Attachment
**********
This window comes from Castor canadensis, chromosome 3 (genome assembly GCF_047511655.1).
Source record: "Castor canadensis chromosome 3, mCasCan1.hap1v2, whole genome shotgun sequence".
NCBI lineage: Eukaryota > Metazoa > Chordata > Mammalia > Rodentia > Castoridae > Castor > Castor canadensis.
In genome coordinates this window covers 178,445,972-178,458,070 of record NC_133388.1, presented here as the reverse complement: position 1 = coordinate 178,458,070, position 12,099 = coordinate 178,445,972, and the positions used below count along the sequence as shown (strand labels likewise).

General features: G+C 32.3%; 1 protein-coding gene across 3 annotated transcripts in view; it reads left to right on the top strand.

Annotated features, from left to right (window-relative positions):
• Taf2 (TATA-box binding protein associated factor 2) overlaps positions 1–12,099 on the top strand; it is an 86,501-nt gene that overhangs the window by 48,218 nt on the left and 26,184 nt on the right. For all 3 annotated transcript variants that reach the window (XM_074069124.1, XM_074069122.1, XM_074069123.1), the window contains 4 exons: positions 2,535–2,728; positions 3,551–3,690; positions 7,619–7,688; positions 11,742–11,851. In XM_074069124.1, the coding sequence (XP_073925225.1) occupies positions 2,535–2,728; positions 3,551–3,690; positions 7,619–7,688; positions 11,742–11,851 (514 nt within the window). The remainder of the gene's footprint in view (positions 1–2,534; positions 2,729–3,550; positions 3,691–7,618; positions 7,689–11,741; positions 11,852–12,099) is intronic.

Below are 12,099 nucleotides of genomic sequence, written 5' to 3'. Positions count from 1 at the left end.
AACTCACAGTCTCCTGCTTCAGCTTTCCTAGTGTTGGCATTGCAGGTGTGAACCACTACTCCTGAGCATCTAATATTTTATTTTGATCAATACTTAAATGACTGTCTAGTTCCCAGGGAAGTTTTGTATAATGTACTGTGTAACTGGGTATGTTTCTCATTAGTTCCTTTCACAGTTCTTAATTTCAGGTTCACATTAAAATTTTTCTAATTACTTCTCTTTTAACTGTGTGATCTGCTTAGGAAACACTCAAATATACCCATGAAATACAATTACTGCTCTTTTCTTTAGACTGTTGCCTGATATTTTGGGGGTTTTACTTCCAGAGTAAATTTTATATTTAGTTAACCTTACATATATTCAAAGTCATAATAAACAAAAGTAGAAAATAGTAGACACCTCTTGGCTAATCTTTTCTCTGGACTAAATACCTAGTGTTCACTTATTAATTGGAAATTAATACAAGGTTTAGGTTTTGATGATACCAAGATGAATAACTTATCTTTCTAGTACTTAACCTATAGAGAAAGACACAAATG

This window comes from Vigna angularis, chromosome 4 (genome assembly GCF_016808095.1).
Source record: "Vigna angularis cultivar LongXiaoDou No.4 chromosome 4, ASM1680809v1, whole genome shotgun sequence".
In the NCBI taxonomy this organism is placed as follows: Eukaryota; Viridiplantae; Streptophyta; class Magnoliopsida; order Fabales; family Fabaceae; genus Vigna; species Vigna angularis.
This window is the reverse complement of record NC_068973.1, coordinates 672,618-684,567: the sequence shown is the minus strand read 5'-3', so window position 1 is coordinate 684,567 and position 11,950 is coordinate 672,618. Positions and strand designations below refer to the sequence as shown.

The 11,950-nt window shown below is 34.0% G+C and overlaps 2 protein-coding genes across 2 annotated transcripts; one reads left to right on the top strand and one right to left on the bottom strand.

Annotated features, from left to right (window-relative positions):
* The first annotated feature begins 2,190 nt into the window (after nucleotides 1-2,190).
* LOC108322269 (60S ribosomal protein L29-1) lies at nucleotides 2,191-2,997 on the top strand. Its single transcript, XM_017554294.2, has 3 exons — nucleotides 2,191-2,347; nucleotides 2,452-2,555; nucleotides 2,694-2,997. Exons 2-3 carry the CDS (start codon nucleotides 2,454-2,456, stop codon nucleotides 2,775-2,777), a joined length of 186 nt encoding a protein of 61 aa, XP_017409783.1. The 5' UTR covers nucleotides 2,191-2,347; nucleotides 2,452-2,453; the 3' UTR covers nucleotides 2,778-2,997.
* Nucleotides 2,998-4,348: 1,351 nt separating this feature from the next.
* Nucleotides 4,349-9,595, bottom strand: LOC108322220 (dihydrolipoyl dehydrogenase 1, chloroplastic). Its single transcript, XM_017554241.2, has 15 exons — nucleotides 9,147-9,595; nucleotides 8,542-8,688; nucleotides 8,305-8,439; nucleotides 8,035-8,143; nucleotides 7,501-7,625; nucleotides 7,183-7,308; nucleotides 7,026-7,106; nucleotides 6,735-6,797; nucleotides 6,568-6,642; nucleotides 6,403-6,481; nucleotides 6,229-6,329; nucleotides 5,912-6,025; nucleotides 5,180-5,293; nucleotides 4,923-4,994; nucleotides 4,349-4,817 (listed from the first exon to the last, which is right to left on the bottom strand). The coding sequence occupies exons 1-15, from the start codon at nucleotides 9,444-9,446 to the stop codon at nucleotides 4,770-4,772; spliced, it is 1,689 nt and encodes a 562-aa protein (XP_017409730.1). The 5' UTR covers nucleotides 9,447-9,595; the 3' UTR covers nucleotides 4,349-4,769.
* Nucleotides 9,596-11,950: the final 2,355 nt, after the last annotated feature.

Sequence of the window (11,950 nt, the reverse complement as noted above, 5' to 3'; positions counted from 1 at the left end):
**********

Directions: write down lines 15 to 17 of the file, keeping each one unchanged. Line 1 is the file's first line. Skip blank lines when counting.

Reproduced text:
Annotated features, from left to right (window-relative positions):
* The first annotated feature begins 2,190 nt into the window (after nucleotides 1-2,190).
* LOC108322269 (60S ribosomal protein L29-1) lies at nucleotides 2,191-2,997 on the top strand. Its single transcript, XM_017554294.2, has 3 exons — nucleotides 2,191-2,347; nucleotides 2,452-2,555; nucleotides 2,694-2,997. Exons 2-3 carry the CDS (start codon nucleotides 2,454-2,456, stop codon nucleotides 2,775-2,777), a joined length of 186 nt encoding a protein of 61 aa, XP_017409783.1. The 5' UTR covers nucleotides 2,191-2,347; nucleotides 2,452-2,453; the 3' UTR covers nucleotides 2,778-2,997.